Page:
During the Roman siege of the Galilean town of Jotapata (Yodfat) in 67 CE, the Jewish commander Josephus, seeing (by his own later account) that defeat was at hand, made a pact with his comrades to run on each other’s swords rather than be captured. After the others were dead, he instead surrendered, flattered his way into the good graces of the Roman general, and lived the rest of his life comfortably in Rome writing books about Jews and Judaism. Martin Goodman’s Josephus’ “The Jewish War”: A Biography is a history of the best-known of those books. David Polansky writes in his review:
As befits its author, who moved between such different worlds in his own lifetime, The Jewish War’s legacy proves complex. It owed its initial dissemination (and, arguably, preservation) to the early Christians, whose own purposes differed vastly from Josephus’. Though both Josephus and his early Christian readers were concerned with accounting for the destruction visited upon the Judeans, Josephus attributed it to a combination of elite corruption and imprudent radicalism, as opposed to their rejection of Jesus. Early Christians, such as Eusebius and Cyril of Alexandria, were primarily interested in demonstrating the terrible punishment the Jews incurred through their [alleged] complicity in the martyrdom of Jesus Christ. (One especially gruesome episode of a starving Jerusalemite eating her own child was a favorite.)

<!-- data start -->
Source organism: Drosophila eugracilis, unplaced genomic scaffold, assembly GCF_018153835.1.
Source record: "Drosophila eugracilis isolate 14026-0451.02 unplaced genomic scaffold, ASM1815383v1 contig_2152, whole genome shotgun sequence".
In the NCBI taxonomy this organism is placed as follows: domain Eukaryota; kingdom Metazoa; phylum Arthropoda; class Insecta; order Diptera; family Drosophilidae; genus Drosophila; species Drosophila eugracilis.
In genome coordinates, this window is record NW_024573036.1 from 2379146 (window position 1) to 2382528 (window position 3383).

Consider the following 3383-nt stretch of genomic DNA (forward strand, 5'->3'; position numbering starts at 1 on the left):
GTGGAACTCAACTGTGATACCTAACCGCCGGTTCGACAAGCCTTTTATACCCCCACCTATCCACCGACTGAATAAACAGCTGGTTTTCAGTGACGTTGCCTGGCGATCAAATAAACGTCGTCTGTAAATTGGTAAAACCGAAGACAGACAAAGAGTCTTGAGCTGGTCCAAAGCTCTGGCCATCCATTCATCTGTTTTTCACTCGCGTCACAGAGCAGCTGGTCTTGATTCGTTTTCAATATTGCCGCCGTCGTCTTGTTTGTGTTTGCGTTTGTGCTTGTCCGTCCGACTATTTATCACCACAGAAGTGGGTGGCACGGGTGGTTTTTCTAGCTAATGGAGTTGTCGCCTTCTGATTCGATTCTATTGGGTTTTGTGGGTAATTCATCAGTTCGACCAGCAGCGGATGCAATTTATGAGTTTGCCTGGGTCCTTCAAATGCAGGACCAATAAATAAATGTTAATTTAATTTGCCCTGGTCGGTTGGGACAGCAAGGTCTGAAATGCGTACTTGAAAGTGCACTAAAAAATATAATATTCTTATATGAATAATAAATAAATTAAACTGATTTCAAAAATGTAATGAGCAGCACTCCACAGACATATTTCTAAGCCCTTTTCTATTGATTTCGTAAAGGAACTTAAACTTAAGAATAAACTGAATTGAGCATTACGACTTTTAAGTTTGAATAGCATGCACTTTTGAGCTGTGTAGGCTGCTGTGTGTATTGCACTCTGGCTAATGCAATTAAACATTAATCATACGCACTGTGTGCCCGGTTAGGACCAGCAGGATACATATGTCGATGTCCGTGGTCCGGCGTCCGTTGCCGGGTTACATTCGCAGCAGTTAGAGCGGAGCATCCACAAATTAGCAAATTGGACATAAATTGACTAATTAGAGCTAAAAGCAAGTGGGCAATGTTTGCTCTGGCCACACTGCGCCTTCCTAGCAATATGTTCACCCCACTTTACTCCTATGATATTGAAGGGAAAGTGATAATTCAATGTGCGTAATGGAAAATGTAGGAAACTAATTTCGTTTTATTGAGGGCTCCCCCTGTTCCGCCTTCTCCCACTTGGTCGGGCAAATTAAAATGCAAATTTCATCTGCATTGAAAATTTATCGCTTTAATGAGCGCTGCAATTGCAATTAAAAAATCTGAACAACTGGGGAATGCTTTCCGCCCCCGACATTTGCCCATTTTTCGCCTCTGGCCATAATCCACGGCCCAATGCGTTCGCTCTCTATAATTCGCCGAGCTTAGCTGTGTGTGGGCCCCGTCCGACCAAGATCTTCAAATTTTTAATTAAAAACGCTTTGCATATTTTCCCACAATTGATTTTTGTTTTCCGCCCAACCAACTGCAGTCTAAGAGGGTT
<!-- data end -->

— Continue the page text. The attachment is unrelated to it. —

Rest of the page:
It would take nearly a millennium for The Jewish War to be rediscovered by Jews themselves, albeit as only one source for a composite narrative of the destruction of Jerusalem, which entered the medieval rabbinic canon under the name Sefer Yosippon, [and] would eclipse Josephus’ text among pious European Jews for centuries thenceforward.
For early Zionists, The Jewish War, written in Greek and aspiring to the scholarly rigor of other classical historical texts, offered authoritative proof of the ancient Jews’ status as a people with rooted attachment to the Levant. At the same time, the Zionists were (and in some cases still are) perhaps uniquely concerned with the controversial status of the historian who wrote it. How far could a work by such a man be trusted?